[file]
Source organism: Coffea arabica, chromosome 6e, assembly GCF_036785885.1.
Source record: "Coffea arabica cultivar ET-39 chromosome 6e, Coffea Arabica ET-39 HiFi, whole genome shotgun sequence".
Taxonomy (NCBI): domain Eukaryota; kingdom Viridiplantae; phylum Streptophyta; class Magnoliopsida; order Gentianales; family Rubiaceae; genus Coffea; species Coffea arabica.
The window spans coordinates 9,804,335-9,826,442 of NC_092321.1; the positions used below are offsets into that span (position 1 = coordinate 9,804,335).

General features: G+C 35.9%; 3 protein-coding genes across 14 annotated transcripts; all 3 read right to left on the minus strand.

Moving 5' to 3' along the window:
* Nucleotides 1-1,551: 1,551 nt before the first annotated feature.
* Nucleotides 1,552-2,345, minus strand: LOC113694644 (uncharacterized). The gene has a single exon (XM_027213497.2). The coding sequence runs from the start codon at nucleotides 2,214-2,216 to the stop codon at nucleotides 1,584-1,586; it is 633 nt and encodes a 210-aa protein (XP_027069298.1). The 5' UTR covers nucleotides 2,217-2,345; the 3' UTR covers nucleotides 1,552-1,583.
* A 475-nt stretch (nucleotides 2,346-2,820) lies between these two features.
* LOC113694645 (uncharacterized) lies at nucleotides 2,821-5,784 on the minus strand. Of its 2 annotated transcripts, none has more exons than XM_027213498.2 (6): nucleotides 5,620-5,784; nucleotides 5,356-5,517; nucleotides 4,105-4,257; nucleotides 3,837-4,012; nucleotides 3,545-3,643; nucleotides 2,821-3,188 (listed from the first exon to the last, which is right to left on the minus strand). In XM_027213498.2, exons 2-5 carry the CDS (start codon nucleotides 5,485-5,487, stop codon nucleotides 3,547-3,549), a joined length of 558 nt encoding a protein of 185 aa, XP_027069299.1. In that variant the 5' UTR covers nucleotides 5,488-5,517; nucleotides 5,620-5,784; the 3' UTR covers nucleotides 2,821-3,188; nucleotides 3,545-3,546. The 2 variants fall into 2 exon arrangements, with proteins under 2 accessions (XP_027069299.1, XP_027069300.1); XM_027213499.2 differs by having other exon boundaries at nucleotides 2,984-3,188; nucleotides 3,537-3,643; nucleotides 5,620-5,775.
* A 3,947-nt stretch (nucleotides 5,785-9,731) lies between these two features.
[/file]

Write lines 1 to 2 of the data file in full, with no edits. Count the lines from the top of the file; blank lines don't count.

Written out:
Source organism: Coffea arabica, chromosome 6e, assembly GCF_036785885.1.
Source record: "Coffea arabica cultivar ET-39 chromosome 6e, Coffea Arabica ET-39 HiFi, whole genome shotgun sequence".